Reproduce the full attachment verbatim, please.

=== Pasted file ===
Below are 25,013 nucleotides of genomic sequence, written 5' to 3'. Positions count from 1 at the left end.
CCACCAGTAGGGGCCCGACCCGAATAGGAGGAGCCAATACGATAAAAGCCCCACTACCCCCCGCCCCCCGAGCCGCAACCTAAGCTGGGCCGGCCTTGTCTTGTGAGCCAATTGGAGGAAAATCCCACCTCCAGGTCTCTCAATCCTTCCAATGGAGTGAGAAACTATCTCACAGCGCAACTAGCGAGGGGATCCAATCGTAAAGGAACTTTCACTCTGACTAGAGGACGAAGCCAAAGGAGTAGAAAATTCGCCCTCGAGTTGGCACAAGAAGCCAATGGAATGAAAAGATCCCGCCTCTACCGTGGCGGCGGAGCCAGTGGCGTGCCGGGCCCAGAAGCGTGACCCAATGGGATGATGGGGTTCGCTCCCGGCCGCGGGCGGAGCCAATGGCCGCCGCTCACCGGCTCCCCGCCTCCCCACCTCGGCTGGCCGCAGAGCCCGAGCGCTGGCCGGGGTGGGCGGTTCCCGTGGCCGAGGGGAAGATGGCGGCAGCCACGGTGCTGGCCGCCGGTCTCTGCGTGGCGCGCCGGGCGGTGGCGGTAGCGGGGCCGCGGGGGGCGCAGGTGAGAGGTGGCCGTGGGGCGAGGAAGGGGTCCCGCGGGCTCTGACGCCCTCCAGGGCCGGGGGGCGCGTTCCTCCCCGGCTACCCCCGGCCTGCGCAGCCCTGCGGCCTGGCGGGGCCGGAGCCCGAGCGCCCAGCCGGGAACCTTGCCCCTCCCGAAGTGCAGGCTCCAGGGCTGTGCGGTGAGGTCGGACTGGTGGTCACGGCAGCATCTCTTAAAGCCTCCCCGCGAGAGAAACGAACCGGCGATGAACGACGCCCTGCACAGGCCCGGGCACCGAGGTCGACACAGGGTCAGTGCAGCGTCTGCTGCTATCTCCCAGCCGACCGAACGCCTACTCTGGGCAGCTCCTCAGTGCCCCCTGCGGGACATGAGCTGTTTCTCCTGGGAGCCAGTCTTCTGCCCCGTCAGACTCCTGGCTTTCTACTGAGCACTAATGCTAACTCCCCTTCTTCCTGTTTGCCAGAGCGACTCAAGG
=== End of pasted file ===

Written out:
Below are 25,013 nucleotides of genomic sequence, written 5' to 3'. Positions count from 1 at the left end.
CCACCAGTAGGGGCCCGACCCGAATAGGAGGAGCCAATACGATAAAAGCCCCACTACCCCCCGCCCCCCGAGCCGCAACCTAAGCTGGGCCGGCCTTGTCTTGTGAGCCAATTGGAGGAAAATCCCACCTCCAGGTCTCTCAATCCTTCCAATGGAGTGAGAAACTATCTCACAGCGCAACTAGCGAGGGGATCCAATCGTAAAGGAACTTTCACTCTGACTAGAGGACGAAGCCAAAGGAGTAGAAAATTCGCCCTCGAGTTGGCACAAGAAGCCAATGGAATGAAAAGATCCCGCCTCTACCGTGGCGGCGGAGCCAGTGGCGTGCCGGGCCCAGAAGCGTGACCCAATGGGATGATGGGGTTCGCTCCCGGCCGCGGGCGGAGCCAATGGCCGCCGCTCACCGGCTCCCCGCCTCCCCACCTCGGCTGGCCGCAGAGCCCGAGCGCTGGCCGGGGTGGGCGGTTCCCGTGGCCGAGGGGAAGATGGCGGCAGCCACGGTGCTGGCCGCCGGTCTCTGCGTGGCGCGCCGGGCGGTGGCGGTAGCGGGGCCGCGGGGGGCGCAGGTGAGAGGTGGCCGTGGGGCGAGGAAGGGGTCCCGCGGGCTCTGACGCCCTCCAGGGCCGGGGGGCGCGTTCCTCCCCGGCTACCCCCGGCCTGCGCAGCCCTGCGGCCTGGCGGGGCCGGAGCCCGAGCGCCCAGCCGGGAACCTTGCCCCTCCCGAAGTGCAGGCTCCAGGGCTGTGCGGTGAGGTCGGACTGGTGGTCACGGCAGCATCTCTTAAAGCCTCCCCGCGAGAGAAACGAACCGGCGATGAACGACGCCCTGCACAGGCCCGGGCACCGAGGTCGACACAGGGTCAGTGCAGCGTCTGCTGCTATCTCCCAGCCGACCGAACGCCTACTCTGGGCAGCTCCTCAGTGCCCCCTGCGGGACATGAGCTGTTTCTCCTGGGAGCCAGTCTTCTGCCCCGTCAGACTCCTGGCTTTCTACTGAGCACTAATGCTAACTCCCCTTCTTCCTGTTTGCCAGAGCGACTCAAGG